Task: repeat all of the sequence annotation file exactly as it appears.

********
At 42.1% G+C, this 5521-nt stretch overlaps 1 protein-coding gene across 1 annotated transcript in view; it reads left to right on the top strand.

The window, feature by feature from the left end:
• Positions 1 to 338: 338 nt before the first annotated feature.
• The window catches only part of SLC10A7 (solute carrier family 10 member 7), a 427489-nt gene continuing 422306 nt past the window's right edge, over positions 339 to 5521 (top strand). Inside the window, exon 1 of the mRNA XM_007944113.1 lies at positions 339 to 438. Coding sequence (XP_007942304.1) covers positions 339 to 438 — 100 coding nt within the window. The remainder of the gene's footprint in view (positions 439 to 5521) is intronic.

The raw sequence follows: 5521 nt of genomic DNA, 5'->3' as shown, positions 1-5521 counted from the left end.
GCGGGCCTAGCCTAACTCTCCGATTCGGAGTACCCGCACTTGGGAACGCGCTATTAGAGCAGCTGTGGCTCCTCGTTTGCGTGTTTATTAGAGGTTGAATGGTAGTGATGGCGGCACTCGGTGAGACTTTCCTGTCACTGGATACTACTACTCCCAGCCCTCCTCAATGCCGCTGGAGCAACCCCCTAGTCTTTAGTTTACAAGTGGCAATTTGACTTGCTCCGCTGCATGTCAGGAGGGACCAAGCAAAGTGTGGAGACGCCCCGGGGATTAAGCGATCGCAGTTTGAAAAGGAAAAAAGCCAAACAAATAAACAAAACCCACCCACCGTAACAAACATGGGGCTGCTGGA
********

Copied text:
At 42.1% G+C, this 5521-nt stretch overlaps 1 protein-coding gene across 1 annotated transcript in view; it reads left to right on the top strand.

The window, feature by feature from the left end:
• Positions 1 to 338: 338 nt before the first annotated feature.
• The window catches only part of SLC10A7 (solute carrier family 10 member 7), a 427489-nt gene continuing 422306 nt past the window's right edge, over positions 339 to 5521 (top strand). Inside the window, exon 1 of the mRNA XM_007944113.1 lies at positions 339 to 438. Coding sequence (XP_007942304.1) covers positions 339 to 438 — 100 coding nt within the window. The remainder of the gene's footprint in view (positions 439 to 5521) is intronic.

The raw sequence follows: 5521 nt of genomic DNA, 5'->3' as shown, positions 1-5521 counted from the left end.
GCGGGCCTAGCCTAACTCTCCGATTCGGAGTACCCGCACTTGGGAACGCGCTATTAGAGCAGCTGTGGCTCCTCGTTTGCGTGTTTATTAGAGGTTGAATGGTAGTGATGGCGGCACTCGGTGAGACTTTCCTGTCACTGGATACTACTACTCCCAGCCCTCCTCAATGCCGCTGGAGCAACCCCCTAGTCTTTAGTTTACAAGTGGCAATTTGACTTGCTCCGCTGCATGTCAGGAGGGACCAAGCAAAGTGTGGAGACGCCCCGGGGATTAAGCGATCGCAGTTTGAAAAGGAAAAAAGCCAAACAAATAAACAAAACCCACCCACCGTAACAAACATGGGGCTGCTGGA